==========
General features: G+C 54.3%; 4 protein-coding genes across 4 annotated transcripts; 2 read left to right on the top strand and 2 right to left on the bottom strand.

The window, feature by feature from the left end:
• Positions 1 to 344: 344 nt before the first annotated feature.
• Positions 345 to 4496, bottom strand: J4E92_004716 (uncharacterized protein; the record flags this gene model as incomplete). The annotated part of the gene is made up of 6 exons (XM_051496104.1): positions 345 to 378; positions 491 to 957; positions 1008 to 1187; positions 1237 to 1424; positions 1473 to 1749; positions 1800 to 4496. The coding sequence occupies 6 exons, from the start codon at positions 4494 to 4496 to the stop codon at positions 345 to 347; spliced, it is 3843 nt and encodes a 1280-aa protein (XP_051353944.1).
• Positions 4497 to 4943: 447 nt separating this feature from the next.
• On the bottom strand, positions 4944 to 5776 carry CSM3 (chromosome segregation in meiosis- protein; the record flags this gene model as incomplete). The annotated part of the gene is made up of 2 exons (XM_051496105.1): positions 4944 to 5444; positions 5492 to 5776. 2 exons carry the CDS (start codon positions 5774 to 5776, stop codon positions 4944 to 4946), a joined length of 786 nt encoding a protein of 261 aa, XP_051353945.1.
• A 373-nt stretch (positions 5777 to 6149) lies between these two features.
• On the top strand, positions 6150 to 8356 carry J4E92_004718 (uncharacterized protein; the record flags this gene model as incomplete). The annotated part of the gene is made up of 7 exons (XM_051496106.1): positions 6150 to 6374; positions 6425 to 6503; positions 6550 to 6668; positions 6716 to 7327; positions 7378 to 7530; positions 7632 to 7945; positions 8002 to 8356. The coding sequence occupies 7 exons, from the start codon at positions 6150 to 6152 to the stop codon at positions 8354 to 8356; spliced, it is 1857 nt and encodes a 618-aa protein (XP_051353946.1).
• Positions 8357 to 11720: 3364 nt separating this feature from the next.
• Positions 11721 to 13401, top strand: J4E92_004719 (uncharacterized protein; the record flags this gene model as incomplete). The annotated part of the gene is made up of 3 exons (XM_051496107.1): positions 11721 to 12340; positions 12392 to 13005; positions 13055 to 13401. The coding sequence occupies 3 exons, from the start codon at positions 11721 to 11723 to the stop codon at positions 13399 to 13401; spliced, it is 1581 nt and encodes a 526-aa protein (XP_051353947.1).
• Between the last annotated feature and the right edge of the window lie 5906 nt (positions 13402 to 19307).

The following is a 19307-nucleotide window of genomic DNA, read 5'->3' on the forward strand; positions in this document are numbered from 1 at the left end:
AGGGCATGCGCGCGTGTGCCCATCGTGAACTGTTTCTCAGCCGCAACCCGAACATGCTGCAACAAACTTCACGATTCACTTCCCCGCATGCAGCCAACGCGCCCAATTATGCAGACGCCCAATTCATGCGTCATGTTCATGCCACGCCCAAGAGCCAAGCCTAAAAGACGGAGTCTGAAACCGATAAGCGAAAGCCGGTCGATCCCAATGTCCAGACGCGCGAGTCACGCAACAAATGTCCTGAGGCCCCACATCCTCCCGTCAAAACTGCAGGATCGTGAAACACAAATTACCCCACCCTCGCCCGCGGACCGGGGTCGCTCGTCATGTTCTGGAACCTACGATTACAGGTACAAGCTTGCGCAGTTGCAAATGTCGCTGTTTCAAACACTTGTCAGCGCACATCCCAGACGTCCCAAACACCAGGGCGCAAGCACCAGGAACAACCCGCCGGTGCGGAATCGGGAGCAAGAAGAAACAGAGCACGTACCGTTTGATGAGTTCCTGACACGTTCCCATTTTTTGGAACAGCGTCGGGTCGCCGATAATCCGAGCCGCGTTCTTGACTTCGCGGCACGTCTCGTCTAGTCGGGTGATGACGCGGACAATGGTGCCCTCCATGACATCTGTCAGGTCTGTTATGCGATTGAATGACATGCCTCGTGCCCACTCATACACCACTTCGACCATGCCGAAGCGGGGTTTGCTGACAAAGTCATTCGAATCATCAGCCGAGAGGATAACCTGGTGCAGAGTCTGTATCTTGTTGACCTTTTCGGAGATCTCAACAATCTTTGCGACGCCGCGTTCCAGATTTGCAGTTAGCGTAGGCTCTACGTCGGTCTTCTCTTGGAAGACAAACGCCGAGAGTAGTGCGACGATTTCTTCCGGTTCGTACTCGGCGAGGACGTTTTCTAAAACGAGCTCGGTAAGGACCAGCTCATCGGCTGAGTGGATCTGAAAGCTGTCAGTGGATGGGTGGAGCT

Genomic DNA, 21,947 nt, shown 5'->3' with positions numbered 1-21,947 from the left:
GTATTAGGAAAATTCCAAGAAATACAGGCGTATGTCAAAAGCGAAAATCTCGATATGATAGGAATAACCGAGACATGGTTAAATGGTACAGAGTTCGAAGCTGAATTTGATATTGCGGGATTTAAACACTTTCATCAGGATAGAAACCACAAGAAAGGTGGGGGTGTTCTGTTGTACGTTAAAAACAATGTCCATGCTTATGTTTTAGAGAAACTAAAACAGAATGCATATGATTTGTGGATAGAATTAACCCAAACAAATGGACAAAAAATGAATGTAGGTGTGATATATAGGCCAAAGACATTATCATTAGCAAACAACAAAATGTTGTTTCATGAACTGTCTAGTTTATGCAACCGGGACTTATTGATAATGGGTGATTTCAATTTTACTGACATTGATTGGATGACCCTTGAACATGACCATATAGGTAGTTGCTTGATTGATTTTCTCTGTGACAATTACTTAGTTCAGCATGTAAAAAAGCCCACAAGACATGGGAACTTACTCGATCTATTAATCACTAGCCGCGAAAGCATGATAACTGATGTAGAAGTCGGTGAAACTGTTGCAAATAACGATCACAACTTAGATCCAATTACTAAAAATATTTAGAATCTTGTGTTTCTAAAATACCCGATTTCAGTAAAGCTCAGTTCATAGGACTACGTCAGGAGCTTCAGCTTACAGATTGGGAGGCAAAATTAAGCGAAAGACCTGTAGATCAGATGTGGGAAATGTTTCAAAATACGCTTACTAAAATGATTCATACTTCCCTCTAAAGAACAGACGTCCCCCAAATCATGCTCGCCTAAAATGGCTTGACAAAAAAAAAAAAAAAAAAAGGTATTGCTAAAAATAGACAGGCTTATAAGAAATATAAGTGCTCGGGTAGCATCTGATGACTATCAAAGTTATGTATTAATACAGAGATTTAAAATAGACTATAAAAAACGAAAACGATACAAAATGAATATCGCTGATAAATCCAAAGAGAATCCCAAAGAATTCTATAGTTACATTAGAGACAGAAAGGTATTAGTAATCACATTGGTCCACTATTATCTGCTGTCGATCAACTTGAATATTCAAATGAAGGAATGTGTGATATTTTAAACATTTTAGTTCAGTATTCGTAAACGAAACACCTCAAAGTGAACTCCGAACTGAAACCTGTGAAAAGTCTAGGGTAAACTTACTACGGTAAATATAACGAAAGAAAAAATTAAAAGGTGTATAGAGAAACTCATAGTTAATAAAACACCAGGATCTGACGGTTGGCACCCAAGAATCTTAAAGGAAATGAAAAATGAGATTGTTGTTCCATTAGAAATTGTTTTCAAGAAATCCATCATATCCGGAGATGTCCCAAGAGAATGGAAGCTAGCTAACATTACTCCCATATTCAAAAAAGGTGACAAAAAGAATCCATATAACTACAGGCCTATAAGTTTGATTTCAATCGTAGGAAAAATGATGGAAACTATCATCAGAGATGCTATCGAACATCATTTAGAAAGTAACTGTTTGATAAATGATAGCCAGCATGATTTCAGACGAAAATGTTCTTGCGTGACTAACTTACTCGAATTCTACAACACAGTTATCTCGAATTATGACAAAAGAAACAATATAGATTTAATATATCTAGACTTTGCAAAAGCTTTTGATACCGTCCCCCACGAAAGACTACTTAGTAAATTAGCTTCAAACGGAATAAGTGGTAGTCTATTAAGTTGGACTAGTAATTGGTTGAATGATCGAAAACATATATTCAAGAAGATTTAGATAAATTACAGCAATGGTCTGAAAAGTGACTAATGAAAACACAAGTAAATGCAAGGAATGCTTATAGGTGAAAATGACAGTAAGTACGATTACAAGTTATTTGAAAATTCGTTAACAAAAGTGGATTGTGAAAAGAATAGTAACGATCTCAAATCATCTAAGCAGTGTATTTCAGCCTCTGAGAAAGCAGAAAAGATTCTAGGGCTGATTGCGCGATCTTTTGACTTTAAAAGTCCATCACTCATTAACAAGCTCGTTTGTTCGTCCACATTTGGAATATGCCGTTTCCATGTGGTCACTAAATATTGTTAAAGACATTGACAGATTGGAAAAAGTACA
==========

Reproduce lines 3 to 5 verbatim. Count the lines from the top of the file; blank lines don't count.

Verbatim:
• Positions 1 to 344: 344 nt before the first annotated feature.
• Positions 345 to 4496, bottom strand: J4E92_004716 (uncharacterized protein; the record flags this gene model as incomplete). The annotated part of the gene is made up of 6 exons (XM_051496104.1): positions 345 to 378; positions 491 to 957; positions 1008 to 1187; positions 1237 to 1424; positions 1473 to 1749; positions 1800 to 4496. The coding sequence occupies 6 exons, from the start codon at positions 4494 to 4496 to the stop codon at positions 345 to 347; spliced, it is 3843 nt and encodes a 1280-aa protein (XP_051353944.1).
• Positions 4497 to 4943: 447 nt separating this feature from the next.